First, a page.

This segues nicely into our next example, the Golden Gate Bridge.

The Golden Gate Bridge

The Golden Gate Bridge, possibly the most photographed bridge in the World, spans the opening of San Francisco Bay. Completed in 1937, it boasts two towers of height 230 mand these are 1,280 m apart.

Trivia – Want to paint your house the same color as the Golden Gate Bridge? Here are the CMYK colors: C= Cyan: 0%, M =Magenta: 69%, Y =Yellow: 100%, K = Black: 6%.

Because of the curvature of the Earth, the towers are a little wider apart at the top than at the bottom (see exagerate diagram below). Let’s calculate how big this difference is.

We’re assuming the towers are constructed perpendicular to the ground. We’ll use l to represent the distance between the two towers at their base (1,280 m), and t to represent the height of the towers above the ground (230 m). We’ll use x to describe the difference between the towers at their tops.

Similar to above, we’ll calculate a ratio using the subtended angle. There are two similar segments, one with arc length l and a radius of R, and one with an arc length of l+x and a radius of R+t. Both of these segments share the same subtended angle on the globe.

The top equation on the right shows the ratio of the lengths of the arcs to their respective circumferences.

A few lines later, and we have a simple formula for the difference between the two arcs.

Plugging the values in reveals that x = 46.2 mm (that’s about 113/16“).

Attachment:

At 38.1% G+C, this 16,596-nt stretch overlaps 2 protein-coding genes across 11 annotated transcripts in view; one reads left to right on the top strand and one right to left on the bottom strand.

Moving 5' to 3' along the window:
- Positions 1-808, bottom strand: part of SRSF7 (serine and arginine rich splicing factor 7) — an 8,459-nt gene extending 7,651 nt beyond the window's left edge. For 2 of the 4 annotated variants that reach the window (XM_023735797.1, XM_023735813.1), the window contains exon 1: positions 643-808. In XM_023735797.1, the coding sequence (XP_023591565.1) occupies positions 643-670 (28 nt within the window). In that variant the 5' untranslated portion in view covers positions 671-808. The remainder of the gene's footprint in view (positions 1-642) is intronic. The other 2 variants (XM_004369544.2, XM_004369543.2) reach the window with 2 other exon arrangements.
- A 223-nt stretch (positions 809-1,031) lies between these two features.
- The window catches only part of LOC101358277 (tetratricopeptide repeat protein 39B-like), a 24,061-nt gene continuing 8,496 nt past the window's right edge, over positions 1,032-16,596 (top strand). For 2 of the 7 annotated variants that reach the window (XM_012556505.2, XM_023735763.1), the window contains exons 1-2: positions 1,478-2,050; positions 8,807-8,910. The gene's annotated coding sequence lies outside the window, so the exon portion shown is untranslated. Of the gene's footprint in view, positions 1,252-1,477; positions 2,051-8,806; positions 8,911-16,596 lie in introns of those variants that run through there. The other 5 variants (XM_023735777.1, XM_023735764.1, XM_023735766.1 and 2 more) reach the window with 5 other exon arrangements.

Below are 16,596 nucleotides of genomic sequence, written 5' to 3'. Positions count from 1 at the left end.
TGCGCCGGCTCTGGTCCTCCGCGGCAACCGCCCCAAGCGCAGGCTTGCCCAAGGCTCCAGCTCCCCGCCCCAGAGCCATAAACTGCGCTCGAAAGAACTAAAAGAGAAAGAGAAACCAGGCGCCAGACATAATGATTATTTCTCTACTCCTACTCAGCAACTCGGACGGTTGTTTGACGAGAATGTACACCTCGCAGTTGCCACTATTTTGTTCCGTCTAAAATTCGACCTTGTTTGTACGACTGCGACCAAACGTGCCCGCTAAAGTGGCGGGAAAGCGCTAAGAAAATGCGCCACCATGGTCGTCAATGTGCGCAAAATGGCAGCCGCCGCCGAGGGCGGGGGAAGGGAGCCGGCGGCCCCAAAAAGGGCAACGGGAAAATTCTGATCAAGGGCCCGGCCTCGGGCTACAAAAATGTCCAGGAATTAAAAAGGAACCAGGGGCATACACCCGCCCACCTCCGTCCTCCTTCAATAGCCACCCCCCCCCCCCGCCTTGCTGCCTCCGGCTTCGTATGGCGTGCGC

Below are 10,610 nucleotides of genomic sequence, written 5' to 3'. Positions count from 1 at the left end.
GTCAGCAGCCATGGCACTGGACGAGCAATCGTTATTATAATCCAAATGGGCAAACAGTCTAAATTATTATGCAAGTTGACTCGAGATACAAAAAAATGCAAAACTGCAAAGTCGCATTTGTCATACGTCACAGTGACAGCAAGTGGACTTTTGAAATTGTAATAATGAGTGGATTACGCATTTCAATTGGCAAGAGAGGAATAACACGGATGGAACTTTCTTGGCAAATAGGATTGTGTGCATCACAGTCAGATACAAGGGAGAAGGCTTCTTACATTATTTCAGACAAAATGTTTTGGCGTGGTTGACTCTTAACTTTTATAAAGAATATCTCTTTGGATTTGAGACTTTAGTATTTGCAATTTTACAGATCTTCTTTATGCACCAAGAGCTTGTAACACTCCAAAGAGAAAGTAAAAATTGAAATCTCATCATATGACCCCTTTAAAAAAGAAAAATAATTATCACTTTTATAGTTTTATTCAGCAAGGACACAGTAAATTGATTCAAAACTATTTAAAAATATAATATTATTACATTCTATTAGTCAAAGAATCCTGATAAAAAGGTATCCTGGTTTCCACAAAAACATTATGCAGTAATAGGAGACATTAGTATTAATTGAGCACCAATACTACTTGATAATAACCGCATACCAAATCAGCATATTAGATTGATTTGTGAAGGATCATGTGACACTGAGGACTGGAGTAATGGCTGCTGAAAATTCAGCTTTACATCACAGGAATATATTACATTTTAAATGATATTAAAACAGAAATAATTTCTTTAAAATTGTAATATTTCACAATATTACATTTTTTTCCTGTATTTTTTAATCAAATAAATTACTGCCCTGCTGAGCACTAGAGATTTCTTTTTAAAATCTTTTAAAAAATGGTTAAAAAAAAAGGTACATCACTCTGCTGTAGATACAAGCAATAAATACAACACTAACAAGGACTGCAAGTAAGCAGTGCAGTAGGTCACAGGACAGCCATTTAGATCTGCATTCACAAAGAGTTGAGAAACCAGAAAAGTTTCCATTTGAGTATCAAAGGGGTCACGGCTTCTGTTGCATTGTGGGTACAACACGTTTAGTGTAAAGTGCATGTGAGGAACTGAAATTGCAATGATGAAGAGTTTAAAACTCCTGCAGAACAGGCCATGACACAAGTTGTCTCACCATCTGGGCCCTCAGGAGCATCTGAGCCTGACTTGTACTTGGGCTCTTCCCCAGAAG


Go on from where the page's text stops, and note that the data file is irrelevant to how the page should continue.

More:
The top of the Golden Gate Bridge is almost two inches wider at the top than the base because of the curvature of the Earth!

Who Discovered The Earth is Round?

“When Columbus lived, people thought that the earth was flat. They believed the Atlantic Ocean to be filled with monsters large enough to devour their ships, and with fearful waterfalls over which their frail vessels would plunge to destruction. Columbus had to fight these foolish beliefs in order to get men to sail with him. He felt sure the earth was round.”
Emma Miler Bolenius, American Schoolbook Author, 1919

One of the most enduring myths that children grow up with is the idea that Columbus was the only one of his time who believed that the Earth was round; everyone else believed it was flat. “How brave the sailors of 1492 must have been,” you might imagine, “to travel towards the edge of the world without fear of falling off!”

Indeed, there are many ancient references to the Earth being shaped like a disc. And if you knew only of the two most important astronomical objects in the sky — the Sun and the Moon — you yourself might reach the same conclusions.